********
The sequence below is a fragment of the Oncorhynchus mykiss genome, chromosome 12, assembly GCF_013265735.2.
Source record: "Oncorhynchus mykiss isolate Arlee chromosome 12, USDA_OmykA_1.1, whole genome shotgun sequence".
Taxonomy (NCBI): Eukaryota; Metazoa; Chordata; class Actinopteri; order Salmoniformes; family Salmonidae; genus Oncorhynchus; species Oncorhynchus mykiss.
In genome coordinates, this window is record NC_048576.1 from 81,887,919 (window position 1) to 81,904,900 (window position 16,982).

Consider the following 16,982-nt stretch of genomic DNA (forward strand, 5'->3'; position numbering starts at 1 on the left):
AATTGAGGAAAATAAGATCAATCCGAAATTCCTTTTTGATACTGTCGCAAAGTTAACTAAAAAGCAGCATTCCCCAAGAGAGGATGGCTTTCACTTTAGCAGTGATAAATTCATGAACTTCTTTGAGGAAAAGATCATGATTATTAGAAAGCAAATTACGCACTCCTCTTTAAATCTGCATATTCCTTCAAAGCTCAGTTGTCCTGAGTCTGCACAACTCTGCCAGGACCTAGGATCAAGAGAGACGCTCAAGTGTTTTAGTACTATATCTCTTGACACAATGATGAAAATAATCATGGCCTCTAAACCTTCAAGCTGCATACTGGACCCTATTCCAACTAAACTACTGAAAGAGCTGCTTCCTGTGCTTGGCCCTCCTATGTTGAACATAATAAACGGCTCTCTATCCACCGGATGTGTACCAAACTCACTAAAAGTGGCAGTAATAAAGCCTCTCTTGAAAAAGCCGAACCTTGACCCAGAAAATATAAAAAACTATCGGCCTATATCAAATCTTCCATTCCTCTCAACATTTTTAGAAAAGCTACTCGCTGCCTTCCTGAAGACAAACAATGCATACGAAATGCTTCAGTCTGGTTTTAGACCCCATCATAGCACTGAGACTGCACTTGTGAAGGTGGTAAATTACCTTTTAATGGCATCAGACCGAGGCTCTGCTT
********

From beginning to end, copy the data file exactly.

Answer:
The sequence below is a fragment of the Oncorhynchus mykiss genome, chromosome 12, assembly GCF_013265735.2.
Source record: "Oncorhynchus mykiss isolate Arlee chromosome 12, USDA_OmykA_1.1, whole genome shotgun sequence".
Taxonomy (NCBI): Eukaryota; Metazoa; Chordata; class Actinopteri; order Salmoniformes; family Salmonidae; genus Oncorhynchus; species Oncorhynchus mykiss.
In genome coordinates, this window is record NC_048576.1 from 81,887,919 (window position 1) to 81,904,900 (window position 16,982).

Consider the following 16,982-nt stretch of genomic DNA (forward strand, 5'->3'; position numbering starts at 1 on the left):
AATTGAGGAAAATAAGATCAATCCGAAATTCCTTTTTGATACTGTCGCAAAGTTAACTAAAAAGCAGCATTCCCCAAGAGAGGATGGCTTTCACTTTAGCAGTGATAAATTCATGAACTTCTTTGAGGAAAAGATCATGATTATTAGAAAGCAAATTACGCACTCCTCTTTAAATCTGCATATTCCTTCAAAGCTCAGTTGTCCTGAGTCTGCACAACTCTGCCAGGACCTAGGATCAAGAGAGACGCTCAAGTGTTTTAGTACTATATCTCTTGACACAATGATGAAAATAATCATGGCCTCTAAACCTTCAAGCTGCATACTGGACCCTATTCCAACTAAACTACTGAAAGAGCTGCTTCCTGTGCTTGGCCCTCCTATGTTGAACATAATAAACGGCTCTCTATCCACCGGATGTGTACCAAACTCACTAAAAGTGGCAGTAATAAAGCCTCTCTTGAAAAAGCCGAACCTTGACCCAGAAAATATAAAAAACTATCGGCCTATATCAAATCTTCCATTCCTCTCAACATTTTTAGAAAAGCTACTCGCTGCCTTCCTGAAGACAAACAATGCATACGAAATGCTTCAGTCTGGTTTTAGACCCCATCATAGCACTGAGACTGCACTTGTGAAGGTGGTAAATTACCTTTTAATGGCATCAGACCGAGGCTCTGCTT